They avoid picking up the tab at dinner...
They give lousy birthday presents...
And they never spoil their children or spouse with lavish gifts.
But as I’ve come to learn, this genetic “thriftiness” might give them a great advantage as investors:
In particular, it might be a major contributor to their success as angel investors.
One Rule for Investing Success
As you’re probably aware by now, we spent the better part of the last 18 months interviewing dozens of wealthy, early-stage investors.
And here’s one of the simplest, most powerful lessons they taught us:
Never overpay for an investment.
What’s it mean to “overpay” for an investment in the private market?
The same thing it means in the public market: if its price is too high relative to its business prospects, you’re overpaying.
In the public market, we use “market cap” to measure a company’s total value. In the private market, we do the same thing, but we use the term “valuation” instead.
And as we discovered from our research, if a start-up’s valuation is too high, the most successful investors have the exact same reaction:
They walk away.
What’s Considered “Too High”?
As you’ve learned from our past articles, early backers of companies like Facebook and Google made fortunes when those companies went public.
Facebook’s first investor, for example, made 2,000 times his money.
In his case, would it have made much difference if he’d paid a bit more for his shares? To be fair, no.
But I’ve got some news for you:
Most companies won’t turn into the next Facebook.
Luckily, you don’t need to invest in deals like Facebook to earn exceptional returns...
As we learned, historically, angel investors have earned an average of 27% per year – and that’s even without homeruns like Facebook.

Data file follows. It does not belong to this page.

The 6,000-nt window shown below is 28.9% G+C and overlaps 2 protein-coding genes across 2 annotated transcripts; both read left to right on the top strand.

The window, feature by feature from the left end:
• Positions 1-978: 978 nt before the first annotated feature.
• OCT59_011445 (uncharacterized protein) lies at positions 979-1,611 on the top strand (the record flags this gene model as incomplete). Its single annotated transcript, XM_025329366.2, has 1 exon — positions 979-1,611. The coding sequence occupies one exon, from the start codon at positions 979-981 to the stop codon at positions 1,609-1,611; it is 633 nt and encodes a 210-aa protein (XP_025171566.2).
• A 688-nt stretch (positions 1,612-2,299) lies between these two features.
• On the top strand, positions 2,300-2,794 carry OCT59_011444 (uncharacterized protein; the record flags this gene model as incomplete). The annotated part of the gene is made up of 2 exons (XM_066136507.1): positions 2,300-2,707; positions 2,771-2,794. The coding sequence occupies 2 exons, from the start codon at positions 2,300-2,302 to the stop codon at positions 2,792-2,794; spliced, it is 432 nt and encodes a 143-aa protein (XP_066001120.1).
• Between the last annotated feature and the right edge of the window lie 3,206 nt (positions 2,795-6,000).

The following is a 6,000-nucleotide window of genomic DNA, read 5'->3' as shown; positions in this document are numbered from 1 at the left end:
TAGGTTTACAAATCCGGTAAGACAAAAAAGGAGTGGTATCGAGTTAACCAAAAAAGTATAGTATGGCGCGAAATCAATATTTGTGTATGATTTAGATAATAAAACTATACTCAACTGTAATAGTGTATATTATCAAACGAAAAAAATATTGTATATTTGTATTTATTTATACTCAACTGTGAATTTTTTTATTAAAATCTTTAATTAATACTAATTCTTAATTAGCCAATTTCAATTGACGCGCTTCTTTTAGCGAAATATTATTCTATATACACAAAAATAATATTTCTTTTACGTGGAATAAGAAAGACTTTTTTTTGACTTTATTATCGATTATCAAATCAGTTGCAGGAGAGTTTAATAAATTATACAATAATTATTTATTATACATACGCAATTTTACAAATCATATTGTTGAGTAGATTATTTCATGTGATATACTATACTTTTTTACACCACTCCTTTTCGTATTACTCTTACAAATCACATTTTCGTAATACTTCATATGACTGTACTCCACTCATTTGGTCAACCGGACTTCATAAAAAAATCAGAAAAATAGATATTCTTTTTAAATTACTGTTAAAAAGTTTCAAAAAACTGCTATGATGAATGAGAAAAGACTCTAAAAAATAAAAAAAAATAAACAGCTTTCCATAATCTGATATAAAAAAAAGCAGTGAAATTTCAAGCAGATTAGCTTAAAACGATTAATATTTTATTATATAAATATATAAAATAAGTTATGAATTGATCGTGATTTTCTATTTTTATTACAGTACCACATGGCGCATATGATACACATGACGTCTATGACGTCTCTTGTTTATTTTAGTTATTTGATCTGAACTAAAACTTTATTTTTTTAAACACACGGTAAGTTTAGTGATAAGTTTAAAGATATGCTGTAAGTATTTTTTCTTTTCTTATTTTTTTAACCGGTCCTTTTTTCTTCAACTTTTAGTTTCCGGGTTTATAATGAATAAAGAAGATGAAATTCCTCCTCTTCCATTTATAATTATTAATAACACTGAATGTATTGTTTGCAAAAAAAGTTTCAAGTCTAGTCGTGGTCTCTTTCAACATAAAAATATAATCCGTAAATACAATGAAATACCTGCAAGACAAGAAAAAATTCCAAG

Surprisingly, that’s nearly 4 times higher than the average returns of the stock market.
What’s the key to success as an angel investor?
Pay attention to valuations.
Here’s what I mean...
By The Numbers
As we’ve discovered, most successful early-stage investors target a return of 10 times their money. Not 200 or 2,000 times their money – just 10 times.
In other words, before they invest, they ask themselves, “Realistically, could I make 10 times my money on this deal?”
And this is where valuation comes into play.
If you’re investing in a private company that’s already valued at a hundred-million dollars, it would have to go public or get acquired for a billion dollars for you to realize a 10 times return.
Billion-dollar acquisitions are extremely rare. So are IPOs.
If a company is successful, it will most likely be acquired well before it reaches a billion-dollar valuation.
In fact, statistically speaking, most acquisitions take place for less than 50 million dollars.
The “Thrifty” Rule of Thumb
Based on the data above, here’s a good rule of thumb:
- Since most takeovers and acquisitions occur below 50 million dollars…
- And your target return should be 10 times your initial investment…
- You should avoid investing in companies that are valued above 5 million dollars.
Not only can this one simple rule dramatically improve your returns – it can also speed up your research process:
If an early-stage company has a valuation of more than 5 million dollars, walk away. It’s as simple as that.
Re-Capping The Angel Initiative
Before I sign off this week, I thought I’d review some of the important lessons we covered during The Angel Initiative:
- First we showed you how to setup your early-stage portfolio »
- Then, Matt taught you about the “Three Big Bang” events that are finally allowing investors like you to get involved in early-stage deals »
- Next, I showed you some of Mark Cuban’s most valuable investing strategies – specifically, how to diversify your early-stage investments »
When you combine those lessons with what you learned here today, you’re already standing on a solid foundation for safely stepping into the private stock market.
But we want to provide you with more than that...
We want to take your education even further.
That’s why, next week, we’ll be hosting a one-of-a-kind live training event.
It’s something we’ve never done before.
We’re going to give you unprecedented access to the research and to the professional investors we’ve been studying for the past 18 months.
Then we’ll bring you even further behind the scenes here at Crowdability:
We’ll show you a piece of technology that we’ve been quietly “beta testing” internally. It’s not quite ready for the general public yet, but we’ll give Crowdability readers a sneak peek next week.
Check your inbox on Monday, March 23rd at 8:00 AM for more details.